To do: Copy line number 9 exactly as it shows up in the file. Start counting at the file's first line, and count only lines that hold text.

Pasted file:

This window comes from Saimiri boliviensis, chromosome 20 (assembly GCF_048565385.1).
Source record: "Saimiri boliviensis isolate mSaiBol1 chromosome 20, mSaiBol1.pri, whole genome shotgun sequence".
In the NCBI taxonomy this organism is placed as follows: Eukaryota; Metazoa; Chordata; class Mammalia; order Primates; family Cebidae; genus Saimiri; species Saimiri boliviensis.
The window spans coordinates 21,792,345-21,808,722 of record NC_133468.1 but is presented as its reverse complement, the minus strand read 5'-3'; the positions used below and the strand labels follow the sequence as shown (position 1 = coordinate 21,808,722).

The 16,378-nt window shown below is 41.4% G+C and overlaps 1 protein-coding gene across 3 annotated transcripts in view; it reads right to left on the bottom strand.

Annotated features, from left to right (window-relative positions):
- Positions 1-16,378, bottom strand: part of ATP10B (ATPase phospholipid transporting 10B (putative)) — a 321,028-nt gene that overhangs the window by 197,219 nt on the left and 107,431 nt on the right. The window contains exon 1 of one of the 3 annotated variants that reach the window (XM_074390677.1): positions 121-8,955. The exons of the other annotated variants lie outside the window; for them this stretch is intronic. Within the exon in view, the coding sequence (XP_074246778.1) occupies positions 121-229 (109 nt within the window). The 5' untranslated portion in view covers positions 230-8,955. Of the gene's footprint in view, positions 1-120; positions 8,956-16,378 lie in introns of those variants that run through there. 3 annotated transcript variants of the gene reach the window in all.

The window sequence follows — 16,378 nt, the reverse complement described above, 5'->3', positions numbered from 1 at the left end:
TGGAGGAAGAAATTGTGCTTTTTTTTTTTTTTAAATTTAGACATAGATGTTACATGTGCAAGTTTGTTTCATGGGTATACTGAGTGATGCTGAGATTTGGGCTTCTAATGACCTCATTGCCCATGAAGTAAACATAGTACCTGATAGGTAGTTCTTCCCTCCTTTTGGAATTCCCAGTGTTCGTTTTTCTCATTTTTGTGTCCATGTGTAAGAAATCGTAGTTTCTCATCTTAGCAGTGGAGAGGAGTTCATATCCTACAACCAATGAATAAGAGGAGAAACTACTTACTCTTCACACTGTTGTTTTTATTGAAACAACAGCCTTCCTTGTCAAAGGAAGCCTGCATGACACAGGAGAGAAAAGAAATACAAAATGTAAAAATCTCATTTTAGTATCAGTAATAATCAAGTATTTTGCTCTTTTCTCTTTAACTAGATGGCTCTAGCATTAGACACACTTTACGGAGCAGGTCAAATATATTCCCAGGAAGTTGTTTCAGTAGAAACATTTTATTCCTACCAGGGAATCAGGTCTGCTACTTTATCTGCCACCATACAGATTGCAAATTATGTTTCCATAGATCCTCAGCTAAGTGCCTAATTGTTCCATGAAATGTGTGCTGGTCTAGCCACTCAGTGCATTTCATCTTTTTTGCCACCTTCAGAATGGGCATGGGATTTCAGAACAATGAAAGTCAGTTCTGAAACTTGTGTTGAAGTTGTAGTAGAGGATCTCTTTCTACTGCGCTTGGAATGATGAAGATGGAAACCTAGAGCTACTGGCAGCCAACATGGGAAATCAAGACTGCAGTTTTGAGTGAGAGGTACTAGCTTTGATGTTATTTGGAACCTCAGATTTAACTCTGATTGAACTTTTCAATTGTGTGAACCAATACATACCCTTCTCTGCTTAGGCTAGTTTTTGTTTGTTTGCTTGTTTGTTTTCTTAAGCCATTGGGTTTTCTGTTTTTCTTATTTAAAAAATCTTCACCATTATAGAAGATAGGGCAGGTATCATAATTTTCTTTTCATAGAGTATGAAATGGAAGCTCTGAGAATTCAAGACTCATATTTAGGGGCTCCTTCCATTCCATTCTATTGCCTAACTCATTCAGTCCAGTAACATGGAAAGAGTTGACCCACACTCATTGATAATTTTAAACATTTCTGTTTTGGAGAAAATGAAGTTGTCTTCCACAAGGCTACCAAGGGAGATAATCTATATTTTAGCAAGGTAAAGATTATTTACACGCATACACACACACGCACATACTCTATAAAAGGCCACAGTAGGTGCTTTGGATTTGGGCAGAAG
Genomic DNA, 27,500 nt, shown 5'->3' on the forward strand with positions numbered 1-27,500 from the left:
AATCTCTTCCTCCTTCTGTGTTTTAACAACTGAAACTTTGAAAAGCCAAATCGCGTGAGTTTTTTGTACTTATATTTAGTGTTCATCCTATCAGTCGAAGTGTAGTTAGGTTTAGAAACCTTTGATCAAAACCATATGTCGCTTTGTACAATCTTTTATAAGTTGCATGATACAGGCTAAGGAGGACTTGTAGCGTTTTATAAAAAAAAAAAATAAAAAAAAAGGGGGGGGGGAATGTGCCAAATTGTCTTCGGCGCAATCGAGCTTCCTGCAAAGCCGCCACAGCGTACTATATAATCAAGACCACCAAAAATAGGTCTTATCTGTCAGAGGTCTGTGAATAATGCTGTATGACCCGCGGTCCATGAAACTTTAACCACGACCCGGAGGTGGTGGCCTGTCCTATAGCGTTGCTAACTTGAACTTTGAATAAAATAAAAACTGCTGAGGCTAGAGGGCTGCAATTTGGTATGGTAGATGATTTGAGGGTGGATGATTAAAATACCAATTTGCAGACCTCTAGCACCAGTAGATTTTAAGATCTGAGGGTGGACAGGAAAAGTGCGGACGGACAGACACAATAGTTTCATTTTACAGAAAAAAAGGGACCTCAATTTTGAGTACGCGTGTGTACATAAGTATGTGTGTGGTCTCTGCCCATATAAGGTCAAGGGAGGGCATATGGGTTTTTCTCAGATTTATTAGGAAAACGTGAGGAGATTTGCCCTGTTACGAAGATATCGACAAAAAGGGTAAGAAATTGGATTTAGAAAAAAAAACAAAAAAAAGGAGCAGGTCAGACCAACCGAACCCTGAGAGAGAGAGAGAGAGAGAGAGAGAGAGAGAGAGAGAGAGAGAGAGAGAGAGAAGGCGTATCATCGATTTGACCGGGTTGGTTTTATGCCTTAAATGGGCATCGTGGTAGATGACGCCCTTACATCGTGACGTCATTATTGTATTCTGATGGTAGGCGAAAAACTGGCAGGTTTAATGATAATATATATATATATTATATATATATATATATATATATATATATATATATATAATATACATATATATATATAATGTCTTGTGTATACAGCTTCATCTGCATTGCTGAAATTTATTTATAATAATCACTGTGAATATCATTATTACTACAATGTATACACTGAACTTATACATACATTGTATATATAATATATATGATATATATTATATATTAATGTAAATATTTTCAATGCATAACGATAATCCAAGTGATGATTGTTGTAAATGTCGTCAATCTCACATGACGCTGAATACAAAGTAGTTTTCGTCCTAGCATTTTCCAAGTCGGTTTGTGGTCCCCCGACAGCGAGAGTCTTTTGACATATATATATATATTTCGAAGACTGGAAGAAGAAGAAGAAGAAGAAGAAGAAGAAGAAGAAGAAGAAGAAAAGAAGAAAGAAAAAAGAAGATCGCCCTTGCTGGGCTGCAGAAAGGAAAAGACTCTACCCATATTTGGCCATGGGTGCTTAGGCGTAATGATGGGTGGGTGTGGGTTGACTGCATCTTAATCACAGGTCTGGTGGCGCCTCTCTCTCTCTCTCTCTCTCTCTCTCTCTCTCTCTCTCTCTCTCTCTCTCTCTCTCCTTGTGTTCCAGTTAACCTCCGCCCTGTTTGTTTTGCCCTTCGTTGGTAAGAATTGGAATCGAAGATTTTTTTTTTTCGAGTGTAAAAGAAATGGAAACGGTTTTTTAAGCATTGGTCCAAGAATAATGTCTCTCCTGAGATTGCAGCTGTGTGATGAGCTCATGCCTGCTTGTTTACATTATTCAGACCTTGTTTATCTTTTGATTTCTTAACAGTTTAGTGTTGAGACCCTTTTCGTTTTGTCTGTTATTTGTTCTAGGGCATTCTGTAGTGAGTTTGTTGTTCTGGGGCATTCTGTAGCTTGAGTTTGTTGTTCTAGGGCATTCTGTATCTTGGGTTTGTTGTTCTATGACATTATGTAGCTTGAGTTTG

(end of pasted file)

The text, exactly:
TGGAGGAAGAAATTGTGCTTTTTTTTTTTTTTAAATTTAGACATAGATGTTACATGTGCAAGTTTGTTTCATGGGTATACTGAGTGATGCTGAGATTTGGGCTTCTAATGACCTCATTGCCCATGAAGTAAACATAGTACCTGATAGGTAGTTCTTCCCTCCTTTTGGAATTCCCAGTGTTCGTTTTTCTCATTTTTGTGTCCATGTGTAAGAAATCGTAGTTTCTCATCTTAGCAGTGGAGAGGAGTTCATATCCTACAACCAATGAATAAGAGGAGAAACTACTTACTCTTCACACTGTTGTTTTTATTGAAACAACAGCCTTCCTTGTCAAAGGAAGCCTGCATGACACAGGAGAGAAAAGAAATACAAAATGTAAAAATCTCATTTTAGTATCAGTAATAATCAAGTATTTTGCTCTTTTCTCTTTAACTAGATGGCTCTAGCATTAGACACACTTTACGGAGCAGGTCAAATATATTCCCAGGAAGTTGTTTCAGTAGAAACATTTTATTCCTACCAGGGAATCAGGTCTGCTACTTTATCTGCCACCATACAGATTGCAAATTATGTTTCCATAGATCCTCAGCTAAGTGCCTAATTGTTCCATGAAATGTGTGCTGGTCTAGCCACTCAGTGCATTTCATCTTTTTTGCCACCTTCAGAATGGGCATGGGATTTCAGAACAATGAAAGTCAGTTCTGAAACTTGTGTTGAAGTTGTAGTAGAGGATCTCTTTCTACTGCGCTTGGAATGATGAAGATGGAAACCTAGAGCTACTGGCAGCCAACATGGGAAATCAAGACTGCAGTTTTGAGTGAGAGGTACTAGCTTTGATGTTATTTGGAACCTCAGATTTAACTCTGATTGAACTTTTCAATTGTGTGAACCAATACATACCCTTCTCTGCTTAGGCTAGTTTTTGTTTGTTTGCTTGTTTGTTTTCTTAAGCCATTGGGTTTTCTGTTTTTCTTATTTAAAAAATCTTCACCATTATAGAAGATAGGGCAGGTATCATAATTTTCTTTTCATAGAGTATGAAATGGAAGCTCTGAGAATTCAAGACTCATATTTAGGGGCTCCTTCCATTCCATTCTATTGCCTAACTCATTCAGTCCAGTAACATGGAAAGAGTTGACCCACACTCATTGATAATTTTAAACATTTCTGTTTTGGAGAAAATGAAGTTGTCTTCCACAAGGCTACCAAGGGAGATAATCTATATTTTAGCAAGGTAAAGATTATTTACACGCATACACACACACGCACATACTCTATAAAAGGCCACAGTAGGTGCTTTGGATTTGGGCAGAAG